Dr. Francis M. Deng
Dr. Francis Mading Deng is Research Professor of International Politics, Law and Society and the Director of the Center for Displacement Studies at the Johns Hopkins University Paul H. Nitze School of Advanced International Studies (SAIS) in Washington, DC. Deng served as Representative of the United Nations Secretary-General on Internally Displaced Persons from 1992 until 2004. During 2002-2003, was concurrently a Senior Fellow of the United States Institute of Peace. Dr. Deng served as Human Rights Officer in the United Nations Secretariat, as Ambassador of the Sudan to Canada, the Scandinavian countries and the United States of America, and as the Sudan's Minister of State for Foreign Affairs. After leaving his country's Foreign Service, Dr. Deng was successively Visiting Scholar and then Senior Research Associate at the Woodrow Wilson International Center for Scholars, Distinguished Fellow of the Rockefeller Brothers' Fund, one of the first Jennings Randolph Distinguished Fellows at the US Institute of Peace, and Senior Fellow at the Brookings Institution. Following his appointment as Representative of the Secretary-General, Dr. Deng co-founded with Roberta Cohen, the Project on Internal Displacement. Although still affiliated with Brookings as a non-resident Senior Fellow, Dr. Deng took a position at the Graduate Center of the City University of New York as Distinguished Professor until he joined Johns Hopkins University in 2002. In addition to appointment on Khartoum University's Faculty of Law upon graduation, Deng taught legal anthropology at New York University, African Law at Colombia Law School, and Law and Nation Building at Yale Law School. Dr. Deng holds an LL.B. (Honours) from Khartoum University an LL.M. and J.S.D. from Yale University. Deng is a member of the Council on Foreign Relations and winner of the 2004 Distinguished Africanist Award, given by the African Studies Association for lifetime achievement in that field. In recognition of their work on behalf of the internally displaced, together with Roberta Cohen, Deng received the 2005 Grawemeyer Award for improving world order. He has authored or co-authored and edited or co-edited over twenty books and numerous book chapters and articles in the fields of law, conflict resolution, internal displacement, human rights, anthropology, folklore, history and politics and has written two novels on the theme of the crisis of identity in the Sudan.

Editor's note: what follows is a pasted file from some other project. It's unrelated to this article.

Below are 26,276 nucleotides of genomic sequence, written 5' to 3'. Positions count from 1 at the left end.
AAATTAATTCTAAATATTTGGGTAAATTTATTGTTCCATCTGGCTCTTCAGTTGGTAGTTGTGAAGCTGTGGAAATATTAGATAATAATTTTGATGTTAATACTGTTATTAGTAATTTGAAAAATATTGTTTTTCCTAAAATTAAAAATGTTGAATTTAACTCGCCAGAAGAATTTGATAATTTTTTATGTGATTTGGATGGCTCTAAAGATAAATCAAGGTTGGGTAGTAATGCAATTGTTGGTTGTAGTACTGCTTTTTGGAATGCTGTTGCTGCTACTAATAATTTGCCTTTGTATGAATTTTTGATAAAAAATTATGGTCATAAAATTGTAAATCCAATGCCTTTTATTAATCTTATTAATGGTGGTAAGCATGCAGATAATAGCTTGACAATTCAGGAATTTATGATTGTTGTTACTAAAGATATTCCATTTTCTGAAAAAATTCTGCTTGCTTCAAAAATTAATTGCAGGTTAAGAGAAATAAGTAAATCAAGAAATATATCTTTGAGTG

A Clash of Identities: Darfur's Crisis in the National Context
The crisis that has bedeviled Sudan's western region of Darfur since February 2003 has devastated the civilian population. An estimated 70,000 are reported dead, one and a half million displaced, and 200,000 forced to flee across the borders into Chad. This crisis is the latest in a series of conflicts pitting Sudan's Arab-dominated center against the 'Black-African' marginalized majority at the periphery. Sudan suffers from an acute identity crisis resulting from a long history of stratification and discrimination. The conflict pitted the South against the Arab-Islamic North in 1955, triggering a war that lasted 17 years and was halted by a peace agreement that granted the South regional autonomy. The unilateral abrogation of that agreement by the Government led to the resumption of the war in 1983. The Sudan People's Liberation Movement and Army (SPLM/A) recast the war in the South not as a war for secession but as a war of the liberation of the whole country. This vision began to appeal to the non-Arab regions of the North, thereby exploding the simplistic myth of the dualism between the North and South. A third identity, comprising the marginalized Black Muslims in the North, began to assert itself. The Nuba and the Funj were the first to join the SPLM/A. The Beja to the east, the Black Darfurians and even the Nubians in the far north have all organized opposition to the center. Events in Darfur cannot therefore be understood without relation to developments in the country as a whole, and which indicate a country in painful search for itself.